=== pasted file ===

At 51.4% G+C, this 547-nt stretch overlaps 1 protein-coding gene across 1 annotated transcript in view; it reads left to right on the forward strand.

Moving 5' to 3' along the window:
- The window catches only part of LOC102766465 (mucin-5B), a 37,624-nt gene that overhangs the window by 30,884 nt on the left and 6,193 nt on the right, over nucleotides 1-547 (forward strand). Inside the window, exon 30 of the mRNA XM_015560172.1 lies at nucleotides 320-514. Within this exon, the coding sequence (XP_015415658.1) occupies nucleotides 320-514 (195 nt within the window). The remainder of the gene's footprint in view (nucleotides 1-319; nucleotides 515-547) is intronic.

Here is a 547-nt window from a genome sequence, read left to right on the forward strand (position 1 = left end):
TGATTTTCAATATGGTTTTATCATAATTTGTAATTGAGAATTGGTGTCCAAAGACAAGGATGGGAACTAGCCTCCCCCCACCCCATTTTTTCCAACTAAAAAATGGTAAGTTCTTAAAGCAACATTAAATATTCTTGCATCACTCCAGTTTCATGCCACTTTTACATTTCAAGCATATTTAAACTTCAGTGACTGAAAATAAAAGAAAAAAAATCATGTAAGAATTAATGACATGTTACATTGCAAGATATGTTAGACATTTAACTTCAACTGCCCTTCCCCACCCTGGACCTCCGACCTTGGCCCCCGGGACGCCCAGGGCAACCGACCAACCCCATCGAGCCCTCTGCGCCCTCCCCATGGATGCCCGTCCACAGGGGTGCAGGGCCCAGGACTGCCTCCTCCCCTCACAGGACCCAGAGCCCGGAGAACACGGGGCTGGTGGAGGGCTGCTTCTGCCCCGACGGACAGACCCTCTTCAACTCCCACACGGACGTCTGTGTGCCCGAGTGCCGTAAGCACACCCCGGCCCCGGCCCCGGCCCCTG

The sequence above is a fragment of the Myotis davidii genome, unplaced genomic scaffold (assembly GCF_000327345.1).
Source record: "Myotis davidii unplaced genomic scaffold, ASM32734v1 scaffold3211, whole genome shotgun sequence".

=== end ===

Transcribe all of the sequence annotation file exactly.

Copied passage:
At 51.4% G+C, this 547-nt stretch overlaps 1 protein-coding gene across 1 annotated transcript in view; it reads left to right on the forward strand.

Moving 5' to 3' along the window:
- The window catches only part of LOC102766465 (mucin-5B), a 37,624-nt gene that overhangs the window by 30,884 nt on the left and 6,193 nt on the right, over nucleotides 1-547 (forward strand). Inside the window, exon 30 of the mRNA XM_015560172.1 lies at nucleotides 320-514. Within this exon, the coding sequence (XP_015415658.1) occupies nucleotides 320-514 (195 nt within the window). The remainder of the gene's footprint in view (nucleotides 1-319; nucleotides 515-547) is intronic.

Here is a 547-nt window from a genome sequence, read left to right on the forward strand (position 1 = left end):
TGATTTTCAATATGGTTTTATCATAATTTGTAATTGAGAATTGGTGTCCAAAGACAAGGATGGGAACTAGCCTCCCCCCACCCCATTTTTTCCAACTAAAAAATGGTAAGTTCTTAAAGCAACATTAAATATTCTTGCATCACTCCAGTTTCATGCCACTTTTACATTTCAAGCATATTTAAACTTCAGTGACTGAAAATAAAAGAAAAAAAATCATGTAAGAATTAATGACATGTTACATTGCAAGATATGTTAGACATTTAACTTCAACTGCCCTTCCCCACCCTGGACCTCCGACCTTGGCCCCCGGGACGCCCAGGGCAACCGACCAACCCCATCGAGCCCTCTGCGCCCTCCCCATGGATGCCCGTCCACAGGGGTGCAGGGCCCAGGACTGCCTCCTCCCCTCACAGGACCCAGAGCCCGGAGAACACGGGGCTGGTGGAGGGCTGCTTCTGCCCCGACGGACAGACCCTCTTCAACTCCCACACGGACGTCTGTGTGCCCGAGTGCCGTAAGCACACCCCGGCCCCGGCCCCGGCCCCTG

The sequence above is a fragment of the Myotis davidii genome, unplaced genomic scaffold (assembly GCF_000327345.1).
Source record: "Myotis davidii unplaced genomic scaffold, ASM32734v1 scaffold3211, whole genome shotgun sequence".